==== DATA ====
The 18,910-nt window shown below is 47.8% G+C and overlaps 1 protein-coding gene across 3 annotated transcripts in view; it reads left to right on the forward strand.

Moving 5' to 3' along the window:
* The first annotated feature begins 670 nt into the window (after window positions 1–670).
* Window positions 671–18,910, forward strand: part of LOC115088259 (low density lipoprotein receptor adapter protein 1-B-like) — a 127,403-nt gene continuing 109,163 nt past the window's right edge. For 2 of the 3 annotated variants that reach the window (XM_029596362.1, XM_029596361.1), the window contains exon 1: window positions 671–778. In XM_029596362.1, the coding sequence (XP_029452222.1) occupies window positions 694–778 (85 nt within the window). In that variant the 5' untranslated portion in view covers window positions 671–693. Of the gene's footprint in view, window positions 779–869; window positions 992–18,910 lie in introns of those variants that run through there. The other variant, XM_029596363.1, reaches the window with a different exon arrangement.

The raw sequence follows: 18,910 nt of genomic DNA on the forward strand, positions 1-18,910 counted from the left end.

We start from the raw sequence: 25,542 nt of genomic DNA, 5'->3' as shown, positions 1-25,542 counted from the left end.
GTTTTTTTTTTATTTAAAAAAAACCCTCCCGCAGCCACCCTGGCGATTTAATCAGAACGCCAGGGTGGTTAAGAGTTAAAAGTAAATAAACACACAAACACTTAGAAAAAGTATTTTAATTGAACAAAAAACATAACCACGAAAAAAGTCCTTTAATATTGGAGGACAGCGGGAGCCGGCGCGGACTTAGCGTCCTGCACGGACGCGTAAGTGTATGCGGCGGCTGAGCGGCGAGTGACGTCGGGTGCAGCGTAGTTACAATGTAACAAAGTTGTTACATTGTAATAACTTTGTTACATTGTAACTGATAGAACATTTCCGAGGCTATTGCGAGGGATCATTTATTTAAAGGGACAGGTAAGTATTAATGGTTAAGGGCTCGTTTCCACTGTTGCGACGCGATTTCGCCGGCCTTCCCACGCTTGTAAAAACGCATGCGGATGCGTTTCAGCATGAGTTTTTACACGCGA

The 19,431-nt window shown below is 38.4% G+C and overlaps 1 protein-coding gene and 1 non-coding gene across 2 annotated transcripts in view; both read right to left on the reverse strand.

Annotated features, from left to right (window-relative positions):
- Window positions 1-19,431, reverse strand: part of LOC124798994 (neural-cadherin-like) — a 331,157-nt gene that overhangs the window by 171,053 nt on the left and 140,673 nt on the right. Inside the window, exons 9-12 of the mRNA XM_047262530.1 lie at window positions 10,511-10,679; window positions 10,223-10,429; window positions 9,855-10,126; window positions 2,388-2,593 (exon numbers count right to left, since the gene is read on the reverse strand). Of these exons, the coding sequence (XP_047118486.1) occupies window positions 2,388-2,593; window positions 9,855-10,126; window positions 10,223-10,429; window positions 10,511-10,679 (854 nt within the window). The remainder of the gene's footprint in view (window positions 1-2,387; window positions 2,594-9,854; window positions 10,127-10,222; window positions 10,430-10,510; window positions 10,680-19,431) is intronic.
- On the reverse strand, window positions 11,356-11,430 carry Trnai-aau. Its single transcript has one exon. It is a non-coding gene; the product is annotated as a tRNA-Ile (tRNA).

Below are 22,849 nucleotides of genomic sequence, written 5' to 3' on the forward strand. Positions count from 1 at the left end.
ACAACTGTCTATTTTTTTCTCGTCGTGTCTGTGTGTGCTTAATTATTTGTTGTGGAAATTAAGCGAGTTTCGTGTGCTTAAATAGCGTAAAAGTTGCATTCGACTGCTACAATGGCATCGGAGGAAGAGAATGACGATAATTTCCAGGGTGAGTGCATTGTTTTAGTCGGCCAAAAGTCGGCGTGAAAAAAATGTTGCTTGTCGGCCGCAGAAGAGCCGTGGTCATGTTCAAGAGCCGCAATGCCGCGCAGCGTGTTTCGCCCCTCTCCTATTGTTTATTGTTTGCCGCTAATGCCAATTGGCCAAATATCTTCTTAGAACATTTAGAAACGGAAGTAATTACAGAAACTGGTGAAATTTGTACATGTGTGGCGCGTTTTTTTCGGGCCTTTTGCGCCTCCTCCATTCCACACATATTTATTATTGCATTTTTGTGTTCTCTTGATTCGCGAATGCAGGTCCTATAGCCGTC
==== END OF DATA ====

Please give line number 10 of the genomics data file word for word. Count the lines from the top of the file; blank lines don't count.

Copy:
- Window positions 1-19,431, reverse strand: part of LOC124798994 (neural-cadherin-like) — a 331,157-nt gene that overhangs the window by 171,053 nt on the left and 140,673 nt on the right. Inside the window, exons 9-12 of the mRNA XM_047262530.1 lie at window positions 10,511-10,679; window positions 10,223-10,429; window positions 9,855-10,126; window positions 2,388-2,593 (exon numbers count right to left, since the gene is read on the reverse strand). Of these exons, the coding sequence (XP_047118486.1) occupies window positions 2,388-2,593; window positions 9,855-10,126; window positions 10,223-10,429; window positions 10,511-10,679 (854 nt within the window). The remainder of the gene's footprint in view (window positions 1-2,387; window positions 2,594-9,854; window positions 10,127-10,222; window positions 10,430-10,510; window positions 10,680-19,431) is intronic.